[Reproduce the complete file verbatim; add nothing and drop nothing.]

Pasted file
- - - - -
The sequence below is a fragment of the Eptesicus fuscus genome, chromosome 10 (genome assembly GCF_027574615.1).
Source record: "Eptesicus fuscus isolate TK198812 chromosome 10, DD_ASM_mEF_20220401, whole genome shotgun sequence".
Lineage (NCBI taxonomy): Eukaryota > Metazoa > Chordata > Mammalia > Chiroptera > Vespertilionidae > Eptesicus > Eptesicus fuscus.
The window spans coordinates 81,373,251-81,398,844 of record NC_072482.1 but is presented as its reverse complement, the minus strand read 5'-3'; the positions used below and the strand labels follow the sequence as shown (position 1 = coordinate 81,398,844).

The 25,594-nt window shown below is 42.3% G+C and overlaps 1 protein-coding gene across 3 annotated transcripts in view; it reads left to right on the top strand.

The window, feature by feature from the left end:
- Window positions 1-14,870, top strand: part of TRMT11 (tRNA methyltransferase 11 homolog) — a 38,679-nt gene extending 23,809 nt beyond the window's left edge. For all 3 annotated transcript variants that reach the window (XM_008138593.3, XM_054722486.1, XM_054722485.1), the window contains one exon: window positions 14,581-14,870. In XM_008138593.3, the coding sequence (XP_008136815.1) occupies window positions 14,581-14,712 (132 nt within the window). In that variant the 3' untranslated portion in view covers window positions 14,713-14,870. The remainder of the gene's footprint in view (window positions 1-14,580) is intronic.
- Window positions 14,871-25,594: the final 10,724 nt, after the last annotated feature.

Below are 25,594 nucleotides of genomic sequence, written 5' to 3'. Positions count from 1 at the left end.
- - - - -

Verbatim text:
The sequence below is a fragment of the Eptesicus fuscus genome, chromosome 10 (genome assembly GCF_027574615.1).
Source record: "Eptesicus fuscus isolate TK198812 chromosome 10, DD_ASM_mEF_20220401, whole genome shotgun sequence".
Lineage (NCBI taxonomy): Eukaryota > Metazoa > Chordata > Mammalia > Chiroptera > Vespertilionidae > Eptesicus > Eptesicus fuscus.
The window spans coordinates 81,373,251-81,398,844 of record NC_072482.1 but is presented as its reverse complement, the minus strand read 5'-3'; the positions used below and the strand labels follow the sequence as shown (position 1 = coordinate 81,398,844).

The 25,594-nt window shown below is 42.3% G+C and overlaps 1 protein-coding gene across 3 annotated transcripts in view; it reads left to right on the top strand.

The window, feature by feature from the left end:
- Window positions 1-14,870, top strand: part of TRMT11 (tRNA methyltransferase 11 homolog) — a 38,679-nt gene extending 23,809 nt beyond the window's left edge. For all 3 annotated transcript variants that reach the window (XM_008138593.3, XM_054722486.1, XM_054722485.1), the window contains one exon: window positions 14,581-14,870. In XM_008138593.3, the coding sequence (XP_008136815.1) occupies window positions 14,581-14,712 (132 nt within the window). In that variant the 3' untranslated portion in view covers window positions 14,713-14,870. The remainder of the gene's footprint in view (window positions 1-14,580) is intronic.
- Window positions 14,871-25,594: the final 10,724 nt, after the last annotated feature.

Below are 25,594 nucleotides of genomic sequence, written 5' to 3'. Positions count from 1 at the left end.